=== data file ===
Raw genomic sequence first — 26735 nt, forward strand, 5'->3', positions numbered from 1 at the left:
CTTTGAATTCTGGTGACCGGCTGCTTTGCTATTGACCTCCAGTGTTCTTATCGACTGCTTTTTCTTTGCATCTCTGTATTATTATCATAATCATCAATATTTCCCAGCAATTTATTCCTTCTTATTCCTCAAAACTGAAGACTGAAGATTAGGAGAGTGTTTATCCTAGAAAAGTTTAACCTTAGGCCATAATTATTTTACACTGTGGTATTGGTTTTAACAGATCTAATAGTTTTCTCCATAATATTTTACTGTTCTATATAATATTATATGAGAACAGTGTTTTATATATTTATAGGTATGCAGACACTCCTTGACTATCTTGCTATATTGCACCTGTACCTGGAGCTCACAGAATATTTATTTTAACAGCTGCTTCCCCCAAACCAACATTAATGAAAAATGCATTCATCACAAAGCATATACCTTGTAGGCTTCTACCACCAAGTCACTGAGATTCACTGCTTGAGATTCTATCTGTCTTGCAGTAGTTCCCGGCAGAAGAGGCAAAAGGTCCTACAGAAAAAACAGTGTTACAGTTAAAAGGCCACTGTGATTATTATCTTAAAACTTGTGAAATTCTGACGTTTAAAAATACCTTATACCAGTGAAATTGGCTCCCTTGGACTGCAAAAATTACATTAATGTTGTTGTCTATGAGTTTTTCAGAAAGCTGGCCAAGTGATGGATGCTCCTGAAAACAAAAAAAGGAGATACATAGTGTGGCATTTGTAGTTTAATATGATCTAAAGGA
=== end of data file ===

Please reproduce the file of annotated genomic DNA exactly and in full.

Raw genomic sequence first — 26735 nt, forward strand, 5'->3', positions numbered from 1 at the left:
CTTTGAATTCTGGTGACCGGCTGCTTTGCTATTGACCTCCAGTGTTCTTATCGACTGCTTTTTCTTTGCATCTCTGTATTATTATCATAATCATCAATATTTCCCAGCAATTTATTCCTTCTTATTCCTCAAAACTGAAGACTGAAGATTAGGAGAGTGTTTATCCTAGAAAAGTTTAACCTTAGGCCATAATTATTTTACACTGTGGTATTGGTTTTAACAGATCTAATAGTTTTCTCCATAATATTTTACTGTTCTATATAATATTATATGAGAACAGTGTTTTATATATTTATAGGTATGCAGACACTCCTTGACTATCTTGCTATATTGCACCTGTACCTGGAGCTCACAGAATATTTATTTTAACAGCTGCTTCCCCCAAACCAACATTAATGAAAAATGCATTCATCACAAAGCATATACCTTGTAGGCTTCTACCACCAAGTCACTGAGATTCACTGCTTGAGATTCTATCTGTCTTGCAGTAGTTCCCGGCAGAAGAGGCAAAAGGTCCTACAGAAAAAACAGTGTTACAGTTAAAAGGCCACTGTGATTATTATCTTAAAACTTGTGAAATTCTGACGTTTAAAAATACCTTATACCAGTGAAATTGGCTCCCTTGGACTGCAAAAATTACATTAATGTTGTTGTCTATGAGTTTTTCAGAAAGCTGGCCAAGTGATGGATGCTCCTGAAAACAAAAAAAGGAGATACATAGTGTGGCATTTGTAGTTTAATATGATCTAAAGGA